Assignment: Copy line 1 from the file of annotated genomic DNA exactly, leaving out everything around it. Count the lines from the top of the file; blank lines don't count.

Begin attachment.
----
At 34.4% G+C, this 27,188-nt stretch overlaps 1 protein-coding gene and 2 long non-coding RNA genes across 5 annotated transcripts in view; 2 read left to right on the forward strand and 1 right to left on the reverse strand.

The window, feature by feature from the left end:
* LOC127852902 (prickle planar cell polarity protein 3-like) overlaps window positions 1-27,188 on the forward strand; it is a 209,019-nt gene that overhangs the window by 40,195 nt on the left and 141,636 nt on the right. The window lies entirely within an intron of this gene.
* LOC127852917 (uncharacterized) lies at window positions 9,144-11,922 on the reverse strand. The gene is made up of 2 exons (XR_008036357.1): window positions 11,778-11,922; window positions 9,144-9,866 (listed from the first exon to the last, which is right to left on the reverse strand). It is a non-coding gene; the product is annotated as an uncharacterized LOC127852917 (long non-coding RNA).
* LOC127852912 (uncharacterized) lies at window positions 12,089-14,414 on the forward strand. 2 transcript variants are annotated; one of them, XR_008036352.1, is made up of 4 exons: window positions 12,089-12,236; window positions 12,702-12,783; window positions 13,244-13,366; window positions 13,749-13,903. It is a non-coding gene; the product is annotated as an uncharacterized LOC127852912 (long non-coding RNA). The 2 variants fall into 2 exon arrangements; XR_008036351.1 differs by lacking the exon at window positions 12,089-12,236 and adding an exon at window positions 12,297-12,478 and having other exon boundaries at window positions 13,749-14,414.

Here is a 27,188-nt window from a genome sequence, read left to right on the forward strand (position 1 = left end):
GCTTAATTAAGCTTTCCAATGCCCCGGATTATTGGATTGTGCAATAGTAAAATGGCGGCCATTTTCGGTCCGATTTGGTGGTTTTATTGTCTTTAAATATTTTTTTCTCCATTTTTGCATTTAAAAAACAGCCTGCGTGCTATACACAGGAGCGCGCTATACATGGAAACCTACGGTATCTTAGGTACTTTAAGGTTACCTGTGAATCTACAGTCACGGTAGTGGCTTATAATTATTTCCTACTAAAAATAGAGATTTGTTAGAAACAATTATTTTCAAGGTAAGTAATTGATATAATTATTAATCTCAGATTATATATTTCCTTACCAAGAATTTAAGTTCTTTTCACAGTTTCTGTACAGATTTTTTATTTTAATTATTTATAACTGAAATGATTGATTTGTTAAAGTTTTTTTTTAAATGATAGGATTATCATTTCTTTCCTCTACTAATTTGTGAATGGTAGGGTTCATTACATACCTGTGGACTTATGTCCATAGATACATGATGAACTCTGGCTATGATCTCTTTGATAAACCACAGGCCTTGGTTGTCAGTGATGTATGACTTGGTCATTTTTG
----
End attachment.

At 34.4% G+C, this 27,188-nt stretch overlaps 1 protein-coding gene and 2 long non-coding RNA genes across 5 annotated transcripts in view; 2 read left to right on the forward strand and 1 right to left on the reverse strand.